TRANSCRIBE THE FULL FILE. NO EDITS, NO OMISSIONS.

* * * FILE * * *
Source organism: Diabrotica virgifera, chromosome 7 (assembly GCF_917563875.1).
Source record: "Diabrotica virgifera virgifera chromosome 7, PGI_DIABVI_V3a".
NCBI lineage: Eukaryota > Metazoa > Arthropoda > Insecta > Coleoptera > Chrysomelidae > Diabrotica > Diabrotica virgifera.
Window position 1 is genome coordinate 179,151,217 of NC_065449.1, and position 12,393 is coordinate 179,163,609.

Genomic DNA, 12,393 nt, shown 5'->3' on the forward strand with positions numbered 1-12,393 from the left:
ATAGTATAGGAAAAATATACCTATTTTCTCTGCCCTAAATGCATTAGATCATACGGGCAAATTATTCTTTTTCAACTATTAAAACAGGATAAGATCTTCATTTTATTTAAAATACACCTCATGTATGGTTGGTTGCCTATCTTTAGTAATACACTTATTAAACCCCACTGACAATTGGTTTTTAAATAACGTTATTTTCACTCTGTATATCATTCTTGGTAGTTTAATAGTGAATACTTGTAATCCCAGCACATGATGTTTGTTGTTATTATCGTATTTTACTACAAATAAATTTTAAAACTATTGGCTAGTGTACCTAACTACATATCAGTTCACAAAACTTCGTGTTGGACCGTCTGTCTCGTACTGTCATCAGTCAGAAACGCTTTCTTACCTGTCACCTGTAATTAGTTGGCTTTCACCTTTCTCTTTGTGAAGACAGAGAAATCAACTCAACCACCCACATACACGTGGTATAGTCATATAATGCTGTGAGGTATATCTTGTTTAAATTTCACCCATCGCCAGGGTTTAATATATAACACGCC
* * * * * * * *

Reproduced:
Source organism: Diabrotica virgifera, chromosome 7 (assembly GCF_917563875.1).
Source record: "Diabrotica virgifera virgifera chromosome 7, PGI_DIABVI_V3a".
NCBI lineage: Eukaryota > Metazoa > Arthropoda > Insecta > Coleoptera > Chrysomelidae > Diabrotica > Diabrotica virgifera.
Window position 1 is genome coordinate 179,151,217 of NC_065449.1, and position 12,393 is coordinate 179,163,609.

Genomic DNA, 12,393 nt, shown 5'->3' on the forward strand with positions numbered 1-12,393 from the left:
ATAGTATAGGAAAAATATACCTATTTTCTCTGCCCTAAATGCATTAGATCATACGGGCAAATTATTCTTTTTCAACTATTAAAACAGGATAAGATCTTCATTTTATTTAAAATACACCTCATGTATGGTTGGTTGCCTATCTTTAGTAATACACTTATTAAACCCCACTGACAATTGGTTTTTAAATAACGTTATTTTCACTCTGTATATCATTCTTGGTAGTTTAATAGTGAATACTTGTAATCCCAGCACATGATGTTTGTTGTTATTATCGTATTTTACTACAAATAAATTTTAAAACTATTGGCTAGTGTACCTAACTACATATCAGTTCACAAAACTTCGTGTTGGACCGTCTGTCTCGTACTGTCATCAGTCAGAAACGCTTTCTTACCTGTCACCTGTAATTAGTTGGCTTTCACCTTTCTCTTTGTGAAGACAGAGAAATCAACTCAACCACCCACATACACGTGGTATAGTCATATAATGCTGTGAGGTATATCTTGTTTAAATTTCACCCATCGCCAGGGTTTAATATATAACACGCC